A man in love. A man mourning his deceased wife. Paul and Marie. Paul has transformed his house into a shrine with pictures and other souvenirs of Marie and is completely absorbed by his memories of her. Frank, Paul’s friend, tries to reason with his him, to make him overcome his sorrow – and fails. Paul feels erotically attracted to another woman, the dancer Marietta, which he confuses with Marie, at the same time he feels guilt. Then his fantasies take control of him, and he sees the ghost of Marie stepping out of her portrait and he believes that a song sung by Marietta is actually performed by Marie.
Oriental exotics and intrigue, power struggles, impossible love, betrayal and reconciliation – those ingredients have tempted librettists and opera composers alike. How they dealt with it, had very much to do with the conventions of the time, the taste of the audience, and the availability of good singers. When Johann Christian Bach, the youngest son of Johann Sebastian Bach, made his debut in London, he was appalled by the lack of good singers, and though the King’s Theatre asked him in 1762 to write two operas, he initially refused. However, after the audition of several singers, he agreed, and in 1763, he presented an opera that had long been forgotten, and that I have discovered myself only very recently: Zanaida.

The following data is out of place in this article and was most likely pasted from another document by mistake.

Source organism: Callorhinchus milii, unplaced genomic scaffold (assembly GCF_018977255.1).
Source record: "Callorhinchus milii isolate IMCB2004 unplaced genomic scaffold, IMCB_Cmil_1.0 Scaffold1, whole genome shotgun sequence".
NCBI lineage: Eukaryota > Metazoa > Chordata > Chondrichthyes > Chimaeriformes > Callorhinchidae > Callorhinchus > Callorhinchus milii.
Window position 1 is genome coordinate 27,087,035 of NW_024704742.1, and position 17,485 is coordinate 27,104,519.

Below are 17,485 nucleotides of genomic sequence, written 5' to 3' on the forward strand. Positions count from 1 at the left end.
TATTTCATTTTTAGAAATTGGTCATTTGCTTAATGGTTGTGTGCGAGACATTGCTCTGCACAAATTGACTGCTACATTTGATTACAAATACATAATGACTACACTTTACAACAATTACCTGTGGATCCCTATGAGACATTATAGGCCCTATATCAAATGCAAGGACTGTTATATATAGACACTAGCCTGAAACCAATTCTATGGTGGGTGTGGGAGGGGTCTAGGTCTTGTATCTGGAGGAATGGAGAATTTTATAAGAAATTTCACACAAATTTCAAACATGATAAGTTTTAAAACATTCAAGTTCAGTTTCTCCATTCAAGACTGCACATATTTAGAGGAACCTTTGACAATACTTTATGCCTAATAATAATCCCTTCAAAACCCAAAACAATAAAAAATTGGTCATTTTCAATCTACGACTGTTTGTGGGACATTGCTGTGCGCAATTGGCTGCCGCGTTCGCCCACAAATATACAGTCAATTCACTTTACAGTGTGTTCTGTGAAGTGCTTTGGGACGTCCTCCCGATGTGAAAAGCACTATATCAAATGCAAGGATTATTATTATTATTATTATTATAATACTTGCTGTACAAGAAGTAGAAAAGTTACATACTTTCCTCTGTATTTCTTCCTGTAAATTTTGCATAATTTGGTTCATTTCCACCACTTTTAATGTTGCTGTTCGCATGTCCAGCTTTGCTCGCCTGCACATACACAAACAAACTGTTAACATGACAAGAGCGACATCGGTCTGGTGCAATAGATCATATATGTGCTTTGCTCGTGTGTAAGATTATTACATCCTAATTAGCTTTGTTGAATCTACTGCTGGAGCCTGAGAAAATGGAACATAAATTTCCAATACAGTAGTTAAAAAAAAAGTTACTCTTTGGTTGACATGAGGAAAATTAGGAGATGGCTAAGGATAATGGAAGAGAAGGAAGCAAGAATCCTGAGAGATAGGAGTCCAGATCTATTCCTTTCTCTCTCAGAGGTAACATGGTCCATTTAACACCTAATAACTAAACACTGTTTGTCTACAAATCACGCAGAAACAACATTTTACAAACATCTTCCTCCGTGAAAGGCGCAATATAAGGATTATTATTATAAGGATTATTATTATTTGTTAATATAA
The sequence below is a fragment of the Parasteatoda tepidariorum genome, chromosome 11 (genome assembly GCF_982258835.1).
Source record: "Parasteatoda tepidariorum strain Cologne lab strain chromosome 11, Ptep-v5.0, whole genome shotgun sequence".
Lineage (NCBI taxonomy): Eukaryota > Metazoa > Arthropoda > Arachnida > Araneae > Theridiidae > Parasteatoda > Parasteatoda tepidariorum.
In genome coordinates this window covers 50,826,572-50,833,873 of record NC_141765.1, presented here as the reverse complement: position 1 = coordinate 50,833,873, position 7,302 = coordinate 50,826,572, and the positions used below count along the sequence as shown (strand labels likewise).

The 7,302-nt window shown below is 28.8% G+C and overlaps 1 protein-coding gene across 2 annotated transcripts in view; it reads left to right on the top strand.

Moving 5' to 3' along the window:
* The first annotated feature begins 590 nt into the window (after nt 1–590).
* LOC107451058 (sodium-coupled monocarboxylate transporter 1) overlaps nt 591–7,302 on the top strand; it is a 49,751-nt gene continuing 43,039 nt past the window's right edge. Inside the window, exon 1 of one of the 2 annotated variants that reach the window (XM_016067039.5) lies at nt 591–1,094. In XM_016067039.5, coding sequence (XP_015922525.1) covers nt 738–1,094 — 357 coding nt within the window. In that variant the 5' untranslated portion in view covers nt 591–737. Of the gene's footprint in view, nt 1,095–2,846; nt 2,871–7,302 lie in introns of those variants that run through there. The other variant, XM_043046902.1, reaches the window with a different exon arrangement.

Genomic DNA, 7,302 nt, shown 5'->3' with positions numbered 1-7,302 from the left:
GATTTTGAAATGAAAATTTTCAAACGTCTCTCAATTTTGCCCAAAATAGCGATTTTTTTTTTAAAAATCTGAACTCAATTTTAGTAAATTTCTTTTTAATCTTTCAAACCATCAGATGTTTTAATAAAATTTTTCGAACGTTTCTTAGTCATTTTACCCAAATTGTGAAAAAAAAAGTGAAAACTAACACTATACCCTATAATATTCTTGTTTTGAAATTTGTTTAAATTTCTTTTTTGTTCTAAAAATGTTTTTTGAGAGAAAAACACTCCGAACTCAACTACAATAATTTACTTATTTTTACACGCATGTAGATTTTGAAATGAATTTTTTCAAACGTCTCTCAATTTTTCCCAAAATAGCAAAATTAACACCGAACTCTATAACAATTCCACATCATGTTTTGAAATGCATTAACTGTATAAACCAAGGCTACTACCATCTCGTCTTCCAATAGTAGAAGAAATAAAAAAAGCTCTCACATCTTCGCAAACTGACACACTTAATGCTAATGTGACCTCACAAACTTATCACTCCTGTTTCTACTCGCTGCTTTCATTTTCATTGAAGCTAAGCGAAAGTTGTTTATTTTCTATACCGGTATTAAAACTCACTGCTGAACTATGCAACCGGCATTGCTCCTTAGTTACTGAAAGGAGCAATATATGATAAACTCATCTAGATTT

April 2015: I am at the Opéra Bastille in Paris and the final curtain on Antonin Dvorak’s opera “Rusalka”, Op. 114 has just fallen. An exhilarating experience. I remember I left the opera in a kind of trance, perpetuated at least for some time by a glass of wine at the opera restaurant. The magnitude of the performance, directed by Robert Carsen and conducted by Jakub Hrusa, probably was the main reason why I never resolved myself to write a post about it even though I had one scheduled for autumn 2015. I was worried that the unique impression of music, the acting and the stage design would dwarf anything I would feel when listening to a mere recording and prevent me from rendering justice to Dvorak’s work (the casting is available here).
Haydn didn’t write operas, did he? He was the champion of chamber music and a prolific writer of symphonies, but operas? No, no, no. That’s what I thought and I was wrong. Half a year ago I enjoyed the Rotterdam Philharmonic Orchestra and Hélène Grimaud performing Bartok’s Piano Concert No. 3, but the warm-up of the orchestra alone had already justified buying that no-so-cheap ticket. The Dutch ensemble, shrunk to the size of a chamber orchestra, performed the overture in G minor of Haydn’s opera “L’Isola Disabitata” (The Lonely Island) – a lovely piece of music that made me curious. What would an opera written by Haydn sound like?